The Jewel of Muscat, built on the beach at Qantab, Oman, is a reconstruction of a ship that was wrecked near the island of Belitung off the coast of Indonesia. The ship was carrying a cargo of Tang Treasure (60,000 pieces of rare Chinese porcelain), coins, gold and silver vessels and lead ingots for ballast. The ship is believed to have sailed from Arabia to China and then was heading back to Malaysia, India or Arabia with its precious cargo when it was wrecked.
On these early voyages some ships left from Oman and sailed across the Gulf of Oman and Arabian Sea to India. From there they would cross the Bay of Bengal and sail between the Malay Peninsula and the island of Sumatra to Singapore or sail north to Vietnam. Some ships would then sail on to China.
This sea route was used by traders as early as the 8th century. At the time it was the longest sea-trading route in the world.
The Jewel of Muscat is named after Muscat, the capital of Oman. The completed ship will travel across the Arabian Sea, along the western coast of India, around Sri Lanka then across the Bay of Bengal and through the Straits of Malacca to Singapore. In Singapore it will be part of a new museum.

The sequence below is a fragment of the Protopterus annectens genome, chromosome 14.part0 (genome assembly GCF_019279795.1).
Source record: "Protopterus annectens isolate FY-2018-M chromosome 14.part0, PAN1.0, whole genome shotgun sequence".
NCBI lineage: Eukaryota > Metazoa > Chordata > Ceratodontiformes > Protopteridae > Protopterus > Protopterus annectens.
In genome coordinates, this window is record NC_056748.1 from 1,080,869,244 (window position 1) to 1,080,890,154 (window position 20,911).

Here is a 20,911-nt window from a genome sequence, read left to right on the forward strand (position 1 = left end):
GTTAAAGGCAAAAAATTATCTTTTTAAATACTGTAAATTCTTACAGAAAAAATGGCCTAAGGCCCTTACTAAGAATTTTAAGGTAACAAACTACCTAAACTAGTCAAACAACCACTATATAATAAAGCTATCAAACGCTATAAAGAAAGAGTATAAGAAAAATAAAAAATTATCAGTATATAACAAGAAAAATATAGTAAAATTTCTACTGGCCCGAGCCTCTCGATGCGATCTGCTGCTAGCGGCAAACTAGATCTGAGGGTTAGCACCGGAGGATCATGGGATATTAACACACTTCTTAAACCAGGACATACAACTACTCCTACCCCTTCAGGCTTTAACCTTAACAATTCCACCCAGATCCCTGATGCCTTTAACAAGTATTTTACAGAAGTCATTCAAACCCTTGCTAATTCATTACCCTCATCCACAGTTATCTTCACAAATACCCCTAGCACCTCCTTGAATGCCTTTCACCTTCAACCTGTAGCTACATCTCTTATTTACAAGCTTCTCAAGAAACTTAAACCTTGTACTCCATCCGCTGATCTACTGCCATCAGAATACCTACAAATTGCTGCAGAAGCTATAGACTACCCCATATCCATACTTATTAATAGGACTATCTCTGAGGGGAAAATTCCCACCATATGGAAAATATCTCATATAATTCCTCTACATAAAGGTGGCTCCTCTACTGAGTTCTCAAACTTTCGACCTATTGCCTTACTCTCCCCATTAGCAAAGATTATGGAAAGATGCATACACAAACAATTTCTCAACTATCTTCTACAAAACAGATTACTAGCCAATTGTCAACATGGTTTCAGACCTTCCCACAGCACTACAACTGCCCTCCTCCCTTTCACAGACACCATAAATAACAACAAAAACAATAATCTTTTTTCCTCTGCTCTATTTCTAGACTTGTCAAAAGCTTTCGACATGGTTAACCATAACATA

To reconstruct accurately a 9th-century ship, the Jewel of Muscat team had to search the world for the right materials.
Watch the video that shows where the wood for the keel has come from
Construction Director, Tom Vosmer travelled to Ghana in search of trees for the ship’s construction. Evidence from the shipwreck shows the ship was built from Afzelia Africana. Ghana is one of the few places in the world where large trees of this species are available for timber.
Watch the video that shows where the wood for the masts has come from
Site Manager, Luca Belfioretti goes to India on a search for the largest and straightest Poona trees for the masts and spars. The search is long and slow but finally suitable trees are found. An elephant is used to help move the trees.
And, of course, the people who build the ship are very important too.
Watch the video to see what the Omani workers think about the Jewel of Muscat project.
The Omani trainees have tried their hand at every job on the site and give very positive accounts of their experiences.